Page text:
SEVERAL landowners are calling on the Valuation and Property Services Department (JPPH) to be more transparent and reveal how limited commercial properties are valued.
It is understood that Petaling Jaya City Council (MBPJ) had approved the conversion of 633 properties from residential to limited commercial premises in Petaling Jaya to-date.
Out of this number, only 14 landowners have completed the paperwork to change their land status while about 59 others have yet to pay the premium.
The conversion of properties is approved by MBPJ but the valuation of land is done by JPPH, which is under the Finance Ministry.
Many landowners attended a press conference organised by Bukit Gasing assemblyman R. Rajiv at his office in Section 52, to complain about the process.
They said they were unable to convert the land status because of the excessive land premium they were being asked to pay.
“The valuation by JPPH is too high and most of us cannot afford to pay as it is usually six figures,” said landowner M. Rajesh.
Even with the one-off 50% discount on land premium payments given by the state government, he would still have to fork out more than RM200,000.
Rajesh owns a 671sqm property in Jalan Gasing and his business started operations in 2013.
Back then, the valuation was only RM3,100 per sqm. However, in February this year, JPPH valued his land at RM4,500 per sqm.
“Is JPPH implying that property prices along Jalan Gasing went up so much in the past three years?
“Also, JPPH’s valuation is only for the land and does not include the building,” said Rajesh, who runs a clothing boutique.
When he questioned the Petaling Land and District Office on March 30 about the hefty premium, JPPH replied in May saying that they were maintaining the rate, with no explanation given.
In the same boat is Mohd Azwar Aziz whose property in Jalan Gasing is also valued at RM4,500 per sqm by JPPH.
“This valuation is too high and I do not think it is accurate,” said Mohd Azwar.
When several landowners went to the Petaling Land and District Office to complain, they were told the valuation was final and were given three months to pay the premium from the date they received the letters from JPPH.
However, upon appeal, everyone was given a blanket extension of an additional three months to pay the premium or have their land valued independently.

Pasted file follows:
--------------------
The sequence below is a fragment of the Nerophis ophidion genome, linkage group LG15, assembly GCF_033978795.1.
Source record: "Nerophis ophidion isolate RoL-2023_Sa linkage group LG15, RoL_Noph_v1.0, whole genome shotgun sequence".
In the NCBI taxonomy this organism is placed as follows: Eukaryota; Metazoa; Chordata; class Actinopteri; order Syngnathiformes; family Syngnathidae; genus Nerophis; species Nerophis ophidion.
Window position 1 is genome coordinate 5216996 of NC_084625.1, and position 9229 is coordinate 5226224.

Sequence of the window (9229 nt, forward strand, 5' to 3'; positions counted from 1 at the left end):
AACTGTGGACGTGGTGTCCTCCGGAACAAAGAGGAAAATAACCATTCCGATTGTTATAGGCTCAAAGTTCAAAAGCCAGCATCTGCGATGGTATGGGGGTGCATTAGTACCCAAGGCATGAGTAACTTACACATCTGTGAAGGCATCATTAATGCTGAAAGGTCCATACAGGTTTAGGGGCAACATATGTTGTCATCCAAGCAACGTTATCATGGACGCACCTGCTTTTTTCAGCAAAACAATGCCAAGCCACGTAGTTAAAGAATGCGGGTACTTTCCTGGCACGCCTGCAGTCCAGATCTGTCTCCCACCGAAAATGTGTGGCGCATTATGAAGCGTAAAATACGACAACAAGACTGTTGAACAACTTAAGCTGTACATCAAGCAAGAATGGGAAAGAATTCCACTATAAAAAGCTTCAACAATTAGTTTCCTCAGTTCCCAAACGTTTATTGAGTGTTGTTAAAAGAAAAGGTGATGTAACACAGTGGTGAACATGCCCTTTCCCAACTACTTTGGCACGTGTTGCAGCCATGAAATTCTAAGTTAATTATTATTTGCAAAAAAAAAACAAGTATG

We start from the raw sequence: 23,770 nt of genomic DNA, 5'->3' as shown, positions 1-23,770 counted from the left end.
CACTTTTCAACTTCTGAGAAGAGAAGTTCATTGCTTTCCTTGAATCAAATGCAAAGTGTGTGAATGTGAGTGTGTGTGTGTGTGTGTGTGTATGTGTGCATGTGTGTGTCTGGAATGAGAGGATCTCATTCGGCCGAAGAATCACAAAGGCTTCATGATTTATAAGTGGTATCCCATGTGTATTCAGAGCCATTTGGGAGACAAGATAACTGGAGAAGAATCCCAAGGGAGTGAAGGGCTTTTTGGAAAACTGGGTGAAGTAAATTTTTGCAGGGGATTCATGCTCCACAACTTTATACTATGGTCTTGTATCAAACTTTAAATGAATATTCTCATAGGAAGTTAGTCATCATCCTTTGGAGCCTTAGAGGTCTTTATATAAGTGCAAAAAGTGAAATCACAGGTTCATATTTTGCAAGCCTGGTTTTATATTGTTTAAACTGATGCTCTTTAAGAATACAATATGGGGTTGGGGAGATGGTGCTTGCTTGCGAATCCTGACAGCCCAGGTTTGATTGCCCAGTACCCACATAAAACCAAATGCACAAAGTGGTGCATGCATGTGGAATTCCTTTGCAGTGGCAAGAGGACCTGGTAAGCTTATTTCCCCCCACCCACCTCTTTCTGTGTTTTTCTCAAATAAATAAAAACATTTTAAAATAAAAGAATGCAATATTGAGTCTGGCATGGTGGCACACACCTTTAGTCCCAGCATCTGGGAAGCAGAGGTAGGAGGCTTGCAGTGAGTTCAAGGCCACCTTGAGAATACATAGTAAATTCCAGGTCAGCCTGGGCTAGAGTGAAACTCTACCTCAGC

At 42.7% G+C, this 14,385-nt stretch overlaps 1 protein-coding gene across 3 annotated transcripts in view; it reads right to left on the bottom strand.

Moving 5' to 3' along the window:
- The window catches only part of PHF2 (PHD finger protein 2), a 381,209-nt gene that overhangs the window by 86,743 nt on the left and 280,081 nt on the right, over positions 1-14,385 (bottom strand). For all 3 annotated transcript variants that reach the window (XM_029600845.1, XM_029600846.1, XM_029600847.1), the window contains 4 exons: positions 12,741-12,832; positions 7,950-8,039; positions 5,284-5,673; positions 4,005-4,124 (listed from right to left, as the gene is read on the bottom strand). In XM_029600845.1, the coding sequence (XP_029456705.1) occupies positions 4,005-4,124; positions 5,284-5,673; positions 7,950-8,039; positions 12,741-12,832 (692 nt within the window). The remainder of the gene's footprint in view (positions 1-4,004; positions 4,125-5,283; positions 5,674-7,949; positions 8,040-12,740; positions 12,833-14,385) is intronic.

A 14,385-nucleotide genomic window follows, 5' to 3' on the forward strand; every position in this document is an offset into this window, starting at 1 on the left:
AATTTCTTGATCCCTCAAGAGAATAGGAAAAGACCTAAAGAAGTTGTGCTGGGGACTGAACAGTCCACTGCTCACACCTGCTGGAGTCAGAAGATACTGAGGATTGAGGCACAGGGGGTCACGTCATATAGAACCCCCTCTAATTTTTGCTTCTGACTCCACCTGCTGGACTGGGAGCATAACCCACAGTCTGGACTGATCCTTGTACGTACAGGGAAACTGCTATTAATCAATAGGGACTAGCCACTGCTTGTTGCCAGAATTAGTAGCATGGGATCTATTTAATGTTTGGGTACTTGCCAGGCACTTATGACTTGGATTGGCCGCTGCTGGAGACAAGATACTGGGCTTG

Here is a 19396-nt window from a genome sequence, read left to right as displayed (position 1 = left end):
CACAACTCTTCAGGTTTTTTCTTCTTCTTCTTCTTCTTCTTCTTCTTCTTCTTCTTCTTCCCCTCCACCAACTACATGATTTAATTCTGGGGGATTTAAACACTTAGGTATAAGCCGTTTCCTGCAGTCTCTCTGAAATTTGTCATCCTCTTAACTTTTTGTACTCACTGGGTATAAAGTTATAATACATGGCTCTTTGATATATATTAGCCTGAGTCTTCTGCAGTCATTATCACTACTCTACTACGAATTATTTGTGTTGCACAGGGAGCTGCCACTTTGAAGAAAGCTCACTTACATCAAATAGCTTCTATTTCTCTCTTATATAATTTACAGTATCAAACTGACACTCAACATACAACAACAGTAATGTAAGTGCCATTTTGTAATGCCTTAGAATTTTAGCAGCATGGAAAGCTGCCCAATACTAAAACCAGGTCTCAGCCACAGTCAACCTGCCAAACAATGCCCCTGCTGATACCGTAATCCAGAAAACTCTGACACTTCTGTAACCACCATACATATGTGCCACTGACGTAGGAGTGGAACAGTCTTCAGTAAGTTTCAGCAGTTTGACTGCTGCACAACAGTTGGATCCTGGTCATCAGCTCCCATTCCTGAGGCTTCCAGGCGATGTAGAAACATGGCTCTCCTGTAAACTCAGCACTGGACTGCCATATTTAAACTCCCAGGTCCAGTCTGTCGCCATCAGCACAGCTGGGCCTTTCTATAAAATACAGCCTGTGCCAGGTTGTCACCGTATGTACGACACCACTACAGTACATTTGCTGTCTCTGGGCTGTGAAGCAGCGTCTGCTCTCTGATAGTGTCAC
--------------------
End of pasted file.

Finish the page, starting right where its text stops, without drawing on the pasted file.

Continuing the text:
Some landowners who engaged a third-party valuer found that JPPH had valued their land about 38% higher.
For example, a property valued by JPPH at RM4,500 per sqm will be charged RM232,000 as land premium after the 50% discount.
A private valuer however, put the same property at RM3,300 per sqm, making the land premium only RM170,000 after the discount.
This huge difference in pricing has got landowners upset.
“Both my properties are of the same size and next to each other but the valuation figures, which were calculated one month apart, are different,” said landowner Shyan Doshi whose properties are also located in Jalan Gasing.
He added that if owners did not pay the premium, their land status would revert to residential.
Shyan said if someone bought the land and intended to use it as limited commercial, they would have to go through the whole application process again.
“Also, if the land title says limited commercial for a certain business, shopowners cannot change the type unless they reapply to MBPJ,” he pointed out.
Limited commercial activities include art galleries, showrooms (excluding vehicle showrooms), services agencies (including tourism, advertising or property), professional services, medical clinics, IT-based businesses and creative arts.
All three owners said they bought the land with a view of getting the status converted to limited commercial.
To operate then, landowners only had to pay an annual fee of RM2,200 to obtain a temporary operating licence issued by MBPJ.
They said their temporary licences would expire by the end of the year and if the premiums were not paid for the land conversion to limited commercial, they would have to close shop.
Rajiv echoed the owners’ call for JPPH to be transparent and reveal how land was valued and what criteria were used.
He added that such a big difference in the valuation was unacceptable.
“In addition, a private valuer will give a report to landowners on how the value is derived based on certain criteria such as location, utilities and services around the area as well as previous valuations,” said Rajiv.
When the matter was brought up at the Limited Commercial Symposium organised by MBPJ in July on how the land was valued, no answer was given, he noted.
“I urge future purchasers to ensure the status of the land so they will not have to end up paying such hefty premiums.”